In the slow movement Beethoven dispenses with strict form. The movement has two lyrical themes, which are heard in alternation, with variants of one of them. "As to the beauty of these melodies," wrote Hector Berlioz, "the infinite grace of the ornaments applied to them, the sentiments of melancholy, tenderness and passionate sadness and of religious meditation which they express—if my prose could give all this even an approximate idea, music would have found in the written word such a competitor as even the greatest of all poets was never able to oppose to it. It is an immense work; and, when once its powerful charm has been experienced, the only answer for the critic who reproaches the composer for having violated the law of unity is 'So much the worse for the law.' "

The conception of a symphony with a chorale finale had long been forming in the master's consciousness. As a youth of twenty-three he had 21 tempted a setting of Schiller's "Ode," but the theme he then created had nothing to do with that of the Ninth symphony. Nor was the theme of the finale the only problem which confronted him. How connect in a natural and logical manner the choral conclusion with the preceding movements? That was the crux of the' problem. The Beethoven's sketch-books, extraordinary documents of his creative life, tell us of his struggle. He seems to have decided that some preliminary words must introduce the passages for chorus and quartet. What words were they to be? The sketch-books are littered with fragmentary musical motives and phrases of text.

Thus, over the notation of a musical phrase of recitative: "No, these ... remind of our despair." And later, "My fri ... let it be celebrated with ..." and more musical notation. Farther on, "Oh not this .. . something . but only a little merrier ... (nor this either it is but sport, or no better) ... (nor this it is too tender) ... (for something animated we must seek) ... (I shall see to it that I myself intone some-thing then do you sing after me) ... This it is ha now it is found I myself will intone it... . Ha this is it now is discovered ... Freu ... meilleur." And later the memorandum, words and notes, with which Beethoven rushed into a room one day crying out to Schindler (according to that gentleman's recollection), "I have it! I have it! Let us sing the song of the immortal Schiller Freude!" He had been, in these days,, more than ever preoccupied, suspicious, a lone wolf among his kind. But he had found what he was seeking. The remaining months of 18 3 saw the completion of the symphony, which was first performed in Vienna, March 7, i8.

The finale, close upon the mystery and exaltation of the preceding movement, opens with a terrific hullabaloo of the instruments, highly discordant, which is answered by an admonishing recitative of cellos and basses. But these instruments are helpless in their attempt at pacification. The racket bursts out again. A shorter conciliating phrase of the recitative pro-poses, as a solution, some measures of the introduction. These too are furiously dismissed. Then in answer to persistent summons, a fragment of the scherzo is heard. It is rejected, but more gently, and now there is anticipation of the theme of the "Ode to Joy." After one more gesture of recitative, it is given extended statement by the orchestra.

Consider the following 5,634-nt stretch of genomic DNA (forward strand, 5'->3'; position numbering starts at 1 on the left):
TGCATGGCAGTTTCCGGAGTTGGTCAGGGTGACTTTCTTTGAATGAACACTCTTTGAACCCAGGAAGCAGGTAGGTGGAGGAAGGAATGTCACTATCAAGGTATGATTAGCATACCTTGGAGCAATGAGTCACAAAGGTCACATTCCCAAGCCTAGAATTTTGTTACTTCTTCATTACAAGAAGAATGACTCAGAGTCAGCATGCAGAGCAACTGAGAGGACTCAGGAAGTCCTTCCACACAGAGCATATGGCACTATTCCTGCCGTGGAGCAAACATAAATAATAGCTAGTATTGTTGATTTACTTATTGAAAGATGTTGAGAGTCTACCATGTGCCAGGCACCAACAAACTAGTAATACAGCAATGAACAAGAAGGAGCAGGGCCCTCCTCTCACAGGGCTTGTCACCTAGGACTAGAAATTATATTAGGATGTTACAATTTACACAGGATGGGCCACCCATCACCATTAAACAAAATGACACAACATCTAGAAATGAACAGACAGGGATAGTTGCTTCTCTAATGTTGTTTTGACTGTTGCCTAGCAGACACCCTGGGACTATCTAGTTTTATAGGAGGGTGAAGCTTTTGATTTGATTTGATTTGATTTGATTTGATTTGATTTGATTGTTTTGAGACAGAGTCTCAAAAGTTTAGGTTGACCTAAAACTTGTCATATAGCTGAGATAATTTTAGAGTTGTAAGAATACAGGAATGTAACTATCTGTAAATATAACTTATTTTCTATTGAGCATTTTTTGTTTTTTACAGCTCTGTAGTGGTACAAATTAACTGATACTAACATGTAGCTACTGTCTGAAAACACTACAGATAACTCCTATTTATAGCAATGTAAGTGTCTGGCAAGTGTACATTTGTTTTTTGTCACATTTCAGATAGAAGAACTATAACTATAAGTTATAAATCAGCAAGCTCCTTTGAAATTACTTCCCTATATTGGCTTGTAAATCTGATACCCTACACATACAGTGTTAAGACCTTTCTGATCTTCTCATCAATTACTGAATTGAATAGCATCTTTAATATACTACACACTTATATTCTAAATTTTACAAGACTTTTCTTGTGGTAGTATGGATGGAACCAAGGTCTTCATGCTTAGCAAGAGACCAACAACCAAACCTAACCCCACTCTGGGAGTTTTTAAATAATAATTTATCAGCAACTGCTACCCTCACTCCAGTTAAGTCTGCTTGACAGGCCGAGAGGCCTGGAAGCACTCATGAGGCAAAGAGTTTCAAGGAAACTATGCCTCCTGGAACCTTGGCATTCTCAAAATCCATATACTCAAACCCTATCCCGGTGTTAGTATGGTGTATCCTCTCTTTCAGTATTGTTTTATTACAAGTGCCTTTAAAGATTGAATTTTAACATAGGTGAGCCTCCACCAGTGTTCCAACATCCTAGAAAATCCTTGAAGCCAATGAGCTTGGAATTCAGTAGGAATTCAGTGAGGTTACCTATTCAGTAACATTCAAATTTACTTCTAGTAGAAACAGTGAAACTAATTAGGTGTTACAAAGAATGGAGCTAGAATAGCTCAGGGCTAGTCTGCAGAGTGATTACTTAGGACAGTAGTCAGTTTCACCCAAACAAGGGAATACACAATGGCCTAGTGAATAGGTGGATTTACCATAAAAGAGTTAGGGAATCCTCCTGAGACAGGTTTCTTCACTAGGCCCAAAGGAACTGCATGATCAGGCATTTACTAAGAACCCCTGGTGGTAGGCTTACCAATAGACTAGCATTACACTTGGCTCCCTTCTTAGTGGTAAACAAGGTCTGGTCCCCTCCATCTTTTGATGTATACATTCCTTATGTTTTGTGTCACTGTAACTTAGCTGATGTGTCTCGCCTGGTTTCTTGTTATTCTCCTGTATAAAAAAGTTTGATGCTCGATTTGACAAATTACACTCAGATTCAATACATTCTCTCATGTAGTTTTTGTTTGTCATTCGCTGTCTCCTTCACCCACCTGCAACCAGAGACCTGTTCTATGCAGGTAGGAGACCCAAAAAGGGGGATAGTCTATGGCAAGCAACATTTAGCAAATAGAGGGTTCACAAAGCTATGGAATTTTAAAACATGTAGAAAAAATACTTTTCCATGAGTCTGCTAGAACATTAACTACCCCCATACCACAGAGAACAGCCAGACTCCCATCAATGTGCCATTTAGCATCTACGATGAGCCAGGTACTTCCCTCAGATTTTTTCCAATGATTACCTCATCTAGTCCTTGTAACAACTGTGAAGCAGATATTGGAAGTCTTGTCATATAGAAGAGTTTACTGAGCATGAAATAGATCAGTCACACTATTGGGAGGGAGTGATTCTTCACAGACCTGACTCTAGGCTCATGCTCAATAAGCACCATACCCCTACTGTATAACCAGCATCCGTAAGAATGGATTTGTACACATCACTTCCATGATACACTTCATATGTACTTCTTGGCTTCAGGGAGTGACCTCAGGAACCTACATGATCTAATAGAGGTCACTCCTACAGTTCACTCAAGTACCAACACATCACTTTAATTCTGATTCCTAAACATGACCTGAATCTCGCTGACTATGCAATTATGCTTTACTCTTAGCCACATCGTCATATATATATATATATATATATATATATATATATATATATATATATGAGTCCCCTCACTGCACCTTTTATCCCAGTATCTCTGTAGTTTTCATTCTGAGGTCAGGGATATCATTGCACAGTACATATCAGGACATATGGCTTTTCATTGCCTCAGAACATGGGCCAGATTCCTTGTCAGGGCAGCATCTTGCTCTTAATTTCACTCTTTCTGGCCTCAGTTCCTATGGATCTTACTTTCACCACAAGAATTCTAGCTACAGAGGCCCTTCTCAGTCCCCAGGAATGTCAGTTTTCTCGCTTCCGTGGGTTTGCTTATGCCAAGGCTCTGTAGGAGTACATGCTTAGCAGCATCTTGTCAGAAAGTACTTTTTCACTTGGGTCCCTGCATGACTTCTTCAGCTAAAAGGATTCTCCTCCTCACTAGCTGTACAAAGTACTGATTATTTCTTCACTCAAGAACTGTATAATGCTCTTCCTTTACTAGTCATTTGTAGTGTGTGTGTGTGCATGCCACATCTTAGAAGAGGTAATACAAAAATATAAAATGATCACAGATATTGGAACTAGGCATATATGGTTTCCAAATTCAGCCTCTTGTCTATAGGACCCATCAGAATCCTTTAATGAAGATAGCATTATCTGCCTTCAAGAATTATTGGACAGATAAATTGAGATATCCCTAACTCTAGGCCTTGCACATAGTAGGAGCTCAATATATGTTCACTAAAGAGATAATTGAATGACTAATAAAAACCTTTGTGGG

Observe how Beethoven, whose ideas came to him in symphonic and not in vocal guise, clings to his instruments. No sooner, however, has the choral subject received its symphonic endorsement than the orchestra is seized with fresh rebellion. It howls more loudly and terribly than ever; two opposed chords, shrieking to high heaven, sound at once all the notes of the harmonic minor scale!

This clears the air. Now the solo baritone pro-pounds a sentiment to the melody of the recitative earlier sounded by instruments:

"0 brothers, let us have no more of these sad tones. Let us rejoice together." The basses of the chorus, the solo quartet, the full chorus, expand the theme. Thereafter come sundry variations and interludes for solo voices, for quartet, for chorus. The solo tenor, with the chorus, sings a march movement, inspired by ,the thoughts of "heroes" and "victory" in Schiller's text. A passage for full chorus apostrophizes the united, advancing millions, and the stars that form the canopy of the Father's dwelling in the heavens. The mood becomes more jubilant, with brilliant pas-sages for the vocal ensemble against rushing instrumental figures. The pace quickens. There are shouts, "Hail thee, Joy, from heaven descending," and so ends the Ninth symphony and Beethoven's dream of an advancing liberated mankind.

Home | More Articles | Email: